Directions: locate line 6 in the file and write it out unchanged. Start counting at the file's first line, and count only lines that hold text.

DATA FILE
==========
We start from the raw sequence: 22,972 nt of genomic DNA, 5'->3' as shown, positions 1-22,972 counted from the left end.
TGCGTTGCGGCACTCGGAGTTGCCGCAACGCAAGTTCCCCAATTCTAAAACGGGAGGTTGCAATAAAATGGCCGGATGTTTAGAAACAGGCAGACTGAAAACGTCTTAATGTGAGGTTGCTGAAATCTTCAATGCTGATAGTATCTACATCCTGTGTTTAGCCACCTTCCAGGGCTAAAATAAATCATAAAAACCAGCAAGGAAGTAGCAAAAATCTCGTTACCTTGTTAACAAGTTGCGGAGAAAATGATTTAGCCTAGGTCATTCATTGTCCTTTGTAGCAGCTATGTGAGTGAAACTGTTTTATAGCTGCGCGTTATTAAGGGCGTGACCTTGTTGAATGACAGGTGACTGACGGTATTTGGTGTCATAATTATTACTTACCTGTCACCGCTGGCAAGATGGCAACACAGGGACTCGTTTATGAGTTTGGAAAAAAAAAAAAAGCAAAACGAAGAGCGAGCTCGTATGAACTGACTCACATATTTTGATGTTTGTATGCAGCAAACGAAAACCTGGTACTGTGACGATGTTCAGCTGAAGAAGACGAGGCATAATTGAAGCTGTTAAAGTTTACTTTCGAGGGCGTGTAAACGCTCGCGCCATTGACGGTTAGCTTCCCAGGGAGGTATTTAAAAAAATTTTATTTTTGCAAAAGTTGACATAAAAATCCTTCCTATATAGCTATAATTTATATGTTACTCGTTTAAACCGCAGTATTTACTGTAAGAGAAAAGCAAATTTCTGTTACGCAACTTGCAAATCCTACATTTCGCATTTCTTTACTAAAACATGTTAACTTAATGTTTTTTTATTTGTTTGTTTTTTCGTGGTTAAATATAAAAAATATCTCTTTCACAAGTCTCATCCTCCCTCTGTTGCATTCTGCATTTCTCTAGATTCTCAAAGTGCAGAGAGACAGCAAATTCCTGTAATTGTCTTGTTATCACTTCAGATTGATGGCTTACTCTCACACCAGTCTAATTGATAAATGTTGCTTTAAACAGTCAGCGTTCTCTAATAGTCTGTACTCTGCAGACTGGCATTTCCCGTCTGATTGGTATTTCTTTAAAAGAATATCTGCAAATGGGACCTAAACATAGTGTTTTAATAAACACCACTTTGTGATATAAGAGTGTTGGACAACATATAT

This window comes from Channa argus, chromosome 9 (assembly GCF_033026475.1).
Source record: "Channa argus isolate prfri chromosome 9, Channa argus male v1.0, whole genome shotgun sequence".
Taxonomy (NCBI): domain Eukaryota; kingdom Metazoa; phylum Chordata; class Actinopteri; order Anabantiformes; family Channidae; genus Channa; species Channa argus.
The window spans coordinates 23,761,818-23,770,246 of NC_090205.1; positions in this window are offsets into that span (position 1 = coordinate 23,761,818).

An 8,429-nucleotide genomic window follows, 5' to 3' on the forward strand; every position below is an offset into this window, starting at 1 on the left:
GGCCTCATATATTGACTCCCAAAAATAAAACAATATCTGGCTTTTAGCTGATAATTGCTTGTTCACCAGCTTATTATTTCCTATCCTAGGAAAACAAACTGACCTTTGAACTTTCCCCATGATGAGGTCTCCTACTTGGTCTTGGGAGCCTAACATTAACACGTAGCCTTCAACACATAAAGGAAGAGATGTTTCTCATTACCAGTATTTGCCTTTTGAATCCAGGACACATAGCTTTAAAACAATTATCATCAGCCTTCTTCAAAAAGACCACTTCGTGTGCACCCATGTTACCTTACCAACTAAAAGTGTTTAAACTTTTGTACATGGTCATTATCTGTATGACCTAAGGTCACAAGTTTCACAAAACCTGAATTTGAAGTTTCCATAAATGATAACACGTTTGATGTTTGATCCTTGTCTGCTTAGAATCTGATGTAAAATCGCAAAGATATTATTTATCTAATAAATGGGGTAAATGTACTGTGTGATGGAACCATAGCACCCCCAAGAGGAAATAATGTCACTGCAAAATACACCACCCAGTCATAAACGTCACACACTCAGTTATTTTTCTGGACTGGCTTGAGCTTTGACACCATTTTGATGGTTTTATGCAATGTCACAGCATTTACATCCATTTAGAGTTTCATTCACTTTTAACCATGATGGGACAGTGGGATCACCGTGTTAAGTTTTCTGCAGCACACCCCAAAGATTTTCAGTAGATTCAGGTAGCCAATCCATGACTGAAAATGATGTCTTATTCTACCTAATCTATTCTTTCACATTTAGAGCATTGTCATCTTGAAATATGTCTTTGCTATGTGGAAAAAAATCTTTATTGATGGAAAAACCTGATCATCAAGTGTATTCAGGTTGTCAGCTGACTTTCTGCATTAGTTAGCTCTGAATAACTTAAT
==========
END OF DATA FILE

The window spans coordinates 23,761,818-23,770,246 of NC_090205.1; positions in this window are offsets into that span (position 1 = coordinate 23,761,818).